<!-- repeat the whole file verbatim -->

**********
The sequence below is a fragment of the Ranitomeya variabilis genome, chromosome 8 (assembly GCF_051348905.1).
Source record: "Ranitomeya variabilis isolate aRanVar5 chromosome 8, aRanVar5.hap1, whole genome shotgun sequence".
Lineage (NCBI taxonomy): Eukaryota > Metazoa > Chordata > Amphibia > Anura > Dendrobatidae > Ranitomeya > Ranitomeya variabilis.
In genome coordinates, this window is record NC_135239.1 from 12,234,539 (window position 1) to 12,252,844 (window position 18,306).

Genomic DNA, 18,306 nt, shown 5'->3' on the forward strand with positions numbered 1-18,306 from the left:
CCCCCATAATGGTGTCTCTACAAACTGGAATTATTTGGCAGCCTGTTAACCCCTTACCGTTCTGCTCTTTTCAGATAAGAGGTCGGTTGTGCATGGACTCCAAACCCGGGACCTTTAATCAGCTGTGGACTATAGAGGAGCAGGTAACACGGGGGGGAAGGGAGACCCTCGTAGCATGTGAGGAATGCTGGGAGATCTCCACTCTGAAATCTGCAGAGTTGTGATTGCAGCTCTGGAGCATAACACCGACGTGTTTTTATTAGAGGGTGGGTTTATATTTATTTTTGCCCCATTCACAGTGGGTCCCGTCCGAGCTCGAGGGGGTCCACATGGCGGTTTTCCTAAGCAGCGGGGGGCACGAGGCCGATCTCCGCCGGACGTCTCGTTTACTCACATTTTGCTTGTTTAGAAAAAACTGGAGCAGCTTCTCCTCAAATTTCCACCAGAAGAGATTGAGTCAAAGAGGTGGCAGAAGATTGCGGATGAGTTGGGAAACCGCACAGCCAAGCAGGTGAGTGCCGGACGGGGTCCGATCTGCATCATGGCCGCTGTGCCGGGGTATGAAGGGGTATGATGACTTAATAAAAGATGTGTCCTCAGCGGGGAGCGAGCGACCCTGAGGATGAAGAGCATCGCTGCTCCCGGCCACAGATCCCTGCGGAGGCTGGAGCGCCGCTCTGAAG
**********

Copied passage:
The sequence below is a fragment of the Ranitomeya variabilis genome, chromosome 8 (assembly GCF_051348905.1).
Source record: "Ranitomeya variabilis isolate aRanVar5 chromosome 8, aRanVar5.hap1, whole genome shotgun sequence".
Lineage (NCBI taxonomy): Eukaryota > Metazoa > Chordata > Amphibia > Anura > Dendrobatidae > Ranitomeya > Ranitomeya variabilis.
In genome coordinates, this window is record NC_135239.1 from 12,234,539 (window position 1) to 12,252,844 (window position 18,306).

Genomic DNA, 18,306 nt, shown 5'->3' on the forward strand with positions numbered 1-18,306 from the left:
CCCCCATAATGGTGTCTCTACAAACTGGAATTATTTGGCAGCCTGTTAACCCCTTACCGTTCTGCTCTTTTCAGATAAGAGGTCGGTTGTGCATGGACTCCAAACCCGGGACCTTTAATCAGCTGTGGACTATAGAGGAGCAGGTAACACGGGGGGGAAGGGAGACCCTCGTAGCATGTGAGGAATGCTGGGAGATCTCCACTCTGAAATCTGCAGAGTTGTGATTGCAGCTCTGGAGCATAACACCGACGTGTTTTTATTAGAGGGTGGGTTTATATTTATTTTTGCCCCATTCACAGTGGGTCCCGTCCGAGCTCGAGGGGGTCCACATGGCGGTTTTCCTAAGCAGCGGGGGGCACGAGGCCGATCTCCGCCGGACGTCTCGTTTACTCACATTTTGCTTGTTTAGAAAAAACTGGAGCAGCTTCTCCTCAAATTTCCACCAGAAGAGATTGAGTCAAAGAGGTGGCAGAAGATTGCGGATGAGTTGGGAAACCGCACAGCCAAGCAGGTGAGTGCCGGACGGGGTCCGATCTGCATCATGGCCGCTGTGCCGGGGTATGAAGGGGTATGATGACTTAATAAAAGATGTGTCCTCAGCGGGGAGCGAGCGACCCTGAGGATGAAGAGCATCGCTGCTCCCGGCCACAGATCCCTGCGGAGGCTGGAGCGCCGCTCTGAAG